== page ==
Throughout my career, I’ve always gravitated toward incidents. Maybe it’s the drama, or I like to see how things go wrong. Perhaps… maybe I even cause them?

Whatever the reason, this experience has helped me develop a sense of how I like handling incidents, something I’ve tried passing onto my team. So when a colleague asked what our methods were, I was more than happy to respond with some unstructured ramblings.

email asking for incident response advice

Since then, Matthieu has regularly nudged me to share these thoughts more widely. This article is what happened when I took those words, dressed them up all fancy, and sent them into the world.

I hope you find it useful!

If you’ve ever Googled incident response, you’ll have found a load of results about incident roles. Atlassian has some incredible docs that explain the concepts well.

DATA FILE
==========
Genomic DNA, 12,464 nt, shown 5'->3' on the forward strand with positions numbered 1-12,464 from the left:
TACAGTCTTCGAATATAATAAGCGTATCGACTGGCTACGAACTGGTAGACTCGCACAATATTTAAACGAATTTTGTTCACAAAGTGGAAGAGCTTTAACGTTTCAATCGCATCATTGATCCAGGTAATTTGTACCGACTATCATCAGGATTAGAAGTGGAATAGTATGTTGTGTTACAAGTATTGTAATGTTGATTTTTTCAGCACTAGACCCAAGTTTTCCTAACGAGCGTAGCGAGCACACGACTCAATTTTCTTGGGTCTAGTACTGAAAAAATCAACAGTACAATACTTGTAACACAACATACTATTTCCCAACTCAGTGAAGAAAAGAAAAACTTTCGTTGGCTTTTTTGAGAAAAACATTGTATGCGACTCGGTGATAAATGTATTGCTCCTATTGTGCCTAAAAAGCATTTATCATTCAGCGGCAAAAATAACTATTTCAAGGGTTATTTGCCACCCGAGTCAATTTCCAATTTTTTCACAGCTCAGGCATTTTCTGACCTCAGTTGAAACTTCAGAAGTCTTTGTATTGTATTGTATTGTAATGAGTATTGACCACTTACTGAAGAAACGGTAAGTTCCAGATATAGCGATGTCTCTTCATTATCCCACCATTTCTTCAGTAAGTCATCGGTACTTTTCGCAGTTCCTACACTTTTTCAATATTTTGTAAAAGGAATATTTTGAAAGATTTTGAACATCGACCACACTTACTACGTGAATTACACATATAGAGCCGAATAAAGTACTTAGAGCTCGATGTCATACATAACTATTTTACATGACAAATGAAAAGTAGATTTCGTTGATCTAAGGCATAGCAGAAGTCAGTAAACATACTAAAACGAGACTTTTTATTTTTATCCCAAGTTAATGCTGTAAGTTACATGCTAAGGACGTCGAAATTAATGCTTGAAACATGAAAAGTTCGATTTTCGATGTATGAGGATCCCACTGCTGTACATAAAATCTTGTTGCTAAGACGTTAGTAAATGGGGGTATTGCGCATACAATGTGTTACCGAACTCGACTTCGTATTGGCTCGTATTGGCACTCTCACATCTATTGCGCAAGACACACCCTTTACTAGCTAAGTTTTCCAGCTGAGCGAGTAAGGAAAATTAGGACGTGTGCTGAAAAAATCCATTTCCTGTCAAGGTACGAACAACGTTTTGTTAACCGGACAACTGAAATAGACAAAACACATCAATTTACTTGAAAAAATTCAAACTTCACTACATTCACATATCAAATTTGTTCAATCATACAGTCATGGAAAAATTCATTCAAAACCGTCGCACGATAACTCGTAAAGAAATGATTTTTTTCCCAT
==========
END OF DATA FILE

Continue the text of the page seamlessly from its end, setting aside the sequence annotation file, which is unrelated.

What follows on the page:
In brief:

  • Incident roles help scale incidents as your response team grows. Roles help separate responsibilities, ensuring someone is properly focused on each aspect of an incident. Defining these roles can help make everyone clear about what they’re expected to do, and what to expect of one another.
  • Two roles you must be aware of:
    • Incident commander, the single point of contact for actions taken related to this incident. They don’t need to be the person taking the action, but before you reboot that server, you check with them. This avoids the classic ‘shit, I didn’t realise you were restoring the database onto that node’ when you clash with a well-intentioned colleague
    • Communications. Essential, and typically the first thing forgotten when lacking a structured incident response process. Don’t be that team- nominate someone to manage comms as early as possible, and make sure all responders actively offload communication to them. Don’t ever split people’s focus by requiring them to debug and communicate, or you’ll half-ass both!